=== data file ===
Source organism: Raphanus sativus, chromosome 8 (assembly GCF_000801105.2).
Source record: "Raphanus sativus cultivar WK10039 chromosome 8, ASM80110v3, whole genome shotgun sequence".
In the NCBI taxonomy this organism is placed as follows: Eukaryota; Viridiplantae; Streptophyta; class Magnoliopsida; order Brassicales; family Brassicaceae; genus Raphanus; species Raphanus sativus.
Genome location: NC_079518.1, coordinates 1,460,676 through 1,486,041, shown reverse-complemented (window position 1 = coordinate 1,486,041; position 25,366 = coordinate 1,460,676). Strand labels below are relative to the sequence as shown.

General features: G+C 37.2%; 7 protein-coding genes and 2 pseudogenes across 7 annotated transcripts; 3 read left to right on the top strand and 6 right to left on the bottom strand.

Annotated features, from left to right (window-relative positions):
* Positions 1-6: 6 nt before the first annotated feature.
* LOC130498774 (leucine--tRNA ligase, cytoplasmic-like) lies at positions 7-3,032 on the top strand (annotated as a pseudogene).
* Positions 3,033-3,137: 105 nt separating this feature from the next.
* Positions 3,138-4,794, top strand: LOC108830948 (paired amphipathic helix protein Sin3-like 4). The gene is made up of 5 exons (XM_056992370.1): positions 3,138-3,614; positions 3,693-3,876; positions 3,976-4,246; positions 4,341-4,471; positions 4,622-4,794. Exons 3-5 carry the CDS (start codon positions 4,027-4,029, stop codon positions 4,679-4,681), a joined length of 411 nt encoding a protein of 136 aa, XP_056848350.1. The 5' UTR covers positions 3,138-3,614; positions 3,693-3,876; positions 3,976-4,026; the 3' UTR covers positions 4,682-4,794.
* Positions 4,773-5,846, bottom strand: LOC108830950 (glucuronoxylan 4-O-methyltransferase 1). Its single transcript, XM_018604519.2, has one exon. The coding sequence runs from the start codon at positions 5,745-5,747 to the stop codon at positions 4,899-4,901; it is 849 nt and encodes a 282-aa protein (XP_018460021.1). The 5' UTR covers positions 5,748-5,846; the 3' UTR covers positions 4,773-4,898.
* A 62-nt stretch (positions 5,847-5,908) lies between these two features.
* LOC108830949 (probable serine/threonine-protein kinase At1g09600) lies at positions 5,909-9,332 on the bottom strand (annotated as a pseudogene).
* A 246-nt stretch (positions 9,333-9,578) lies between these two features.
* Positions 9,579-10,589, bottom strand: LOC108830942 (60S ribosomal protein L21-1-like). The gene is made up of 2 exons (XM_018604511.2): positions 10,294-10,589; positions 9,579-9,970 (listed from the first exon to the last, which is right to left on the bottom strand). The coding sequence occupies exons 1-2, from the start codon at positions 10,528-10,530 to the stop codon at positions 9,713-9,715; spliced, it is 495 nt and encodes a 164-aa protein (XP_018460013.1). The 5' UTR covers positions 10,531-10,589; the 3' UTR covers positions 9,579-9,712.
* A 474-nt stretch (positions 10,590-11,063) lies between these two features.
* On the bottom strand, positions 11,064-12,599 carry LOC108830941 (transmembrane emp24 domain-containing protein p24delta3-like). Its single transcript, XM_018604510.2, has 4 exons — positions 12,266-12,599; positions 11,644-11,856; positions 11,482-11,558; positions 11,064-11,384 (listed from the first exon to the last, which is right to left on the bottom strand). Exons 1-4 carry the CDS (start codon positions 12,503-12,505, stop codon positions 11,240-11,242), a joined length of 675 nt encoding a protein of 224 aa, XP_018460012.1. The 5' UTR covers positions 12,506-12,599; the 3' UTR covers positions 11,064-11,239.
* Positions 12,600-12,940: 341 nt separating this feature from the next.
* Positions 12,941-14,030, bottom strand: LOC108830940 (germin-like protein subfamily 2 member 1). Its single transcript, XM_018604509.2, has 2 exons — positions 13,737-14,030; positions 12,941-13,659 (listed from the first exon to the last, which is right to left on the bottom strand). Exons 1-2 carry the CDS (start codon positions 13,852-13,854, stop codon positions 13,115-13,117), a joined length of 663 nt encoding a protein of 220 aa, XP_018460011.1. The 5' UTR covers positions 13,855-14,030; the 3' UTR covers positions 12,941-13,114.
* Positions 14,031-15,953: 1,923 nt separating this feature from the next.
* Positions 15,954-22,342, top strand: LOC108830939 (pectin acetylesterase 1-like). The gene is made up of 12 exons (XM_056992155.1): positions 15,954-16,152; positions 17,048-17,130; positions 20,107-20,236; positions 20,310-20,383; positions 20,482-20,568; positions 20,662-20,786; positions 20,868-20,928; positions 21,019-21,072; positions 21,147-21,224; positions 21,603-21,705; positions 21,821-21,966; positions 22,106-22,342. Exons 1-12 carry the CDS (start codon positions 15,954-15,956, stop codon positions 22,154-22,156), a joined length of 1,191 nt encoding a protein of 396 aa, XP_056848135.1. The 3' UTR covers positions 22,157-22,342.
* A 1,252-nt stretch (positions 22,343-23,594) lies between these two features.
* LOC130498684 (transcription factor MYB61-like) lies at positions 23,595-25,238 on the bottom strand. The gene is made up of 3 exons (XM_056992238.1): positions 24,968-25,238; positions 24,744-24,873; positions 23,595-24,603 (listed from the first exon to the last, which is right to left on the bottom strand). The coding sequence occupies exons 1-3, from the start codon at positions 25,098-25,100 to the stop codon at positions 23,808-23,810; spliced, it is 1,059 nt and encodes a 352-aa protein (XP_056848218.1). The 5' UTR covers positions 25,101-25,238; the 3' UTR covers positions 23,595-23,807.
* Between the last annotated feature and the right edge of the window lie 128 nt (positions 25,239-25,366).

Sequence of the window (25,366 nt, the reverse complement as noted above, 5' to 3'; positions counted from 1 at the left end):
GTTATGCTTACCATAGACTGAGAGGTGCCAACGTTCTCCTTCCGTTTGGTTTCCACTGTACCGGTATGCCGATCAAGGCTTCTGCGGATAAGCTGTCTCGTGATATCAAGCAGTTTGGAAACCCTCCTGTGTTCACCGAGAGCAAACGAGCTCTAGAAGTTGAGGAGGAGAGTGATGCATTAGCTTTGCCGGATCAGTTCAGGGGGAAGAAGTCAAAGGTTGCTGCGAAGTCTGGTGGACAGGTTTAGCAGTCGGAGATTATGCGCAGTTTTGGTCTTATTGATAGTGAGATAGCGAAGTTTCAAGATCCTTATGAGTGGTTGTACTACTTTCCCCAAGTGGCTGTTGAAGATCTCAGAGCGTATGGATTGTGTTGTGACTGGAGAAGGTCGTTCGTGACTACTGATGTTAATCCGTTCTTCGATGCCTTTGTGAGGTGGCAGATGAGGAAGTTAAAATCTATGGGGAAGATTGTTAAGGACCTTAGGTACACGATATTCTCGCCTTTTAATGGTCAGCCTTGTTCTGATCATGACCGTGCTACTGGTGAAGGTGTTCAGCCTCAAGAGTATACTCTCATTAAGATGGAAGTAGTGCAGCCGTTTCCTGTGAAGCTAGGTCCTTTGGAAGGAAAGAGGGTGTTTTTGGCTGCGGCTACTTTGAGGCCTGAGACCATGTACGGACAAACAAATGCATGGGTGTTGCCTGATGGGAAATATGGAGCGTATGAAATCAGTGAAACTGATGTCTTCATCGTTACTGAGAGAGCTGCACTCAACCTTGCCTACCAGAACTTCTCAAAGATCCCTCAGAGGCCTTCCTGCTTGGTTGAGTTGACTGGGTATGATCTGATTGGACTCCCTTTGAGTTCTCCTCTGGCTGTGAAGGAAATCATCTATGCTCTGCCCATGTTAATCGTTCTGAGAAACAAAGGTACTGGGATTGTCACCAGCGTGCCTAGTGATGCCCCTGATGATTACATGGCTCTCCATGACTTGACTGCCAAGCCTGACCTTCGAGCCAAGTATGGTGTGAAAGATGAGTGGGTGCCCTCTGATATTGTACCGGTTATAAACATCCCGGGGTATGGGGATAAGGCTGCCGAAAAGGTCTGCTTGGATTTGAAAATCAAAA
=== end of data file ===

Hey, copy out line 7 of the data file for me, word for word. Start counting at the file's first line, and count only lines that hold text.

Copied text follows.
* Positions 1-6: 6 nt before the first annotated feature.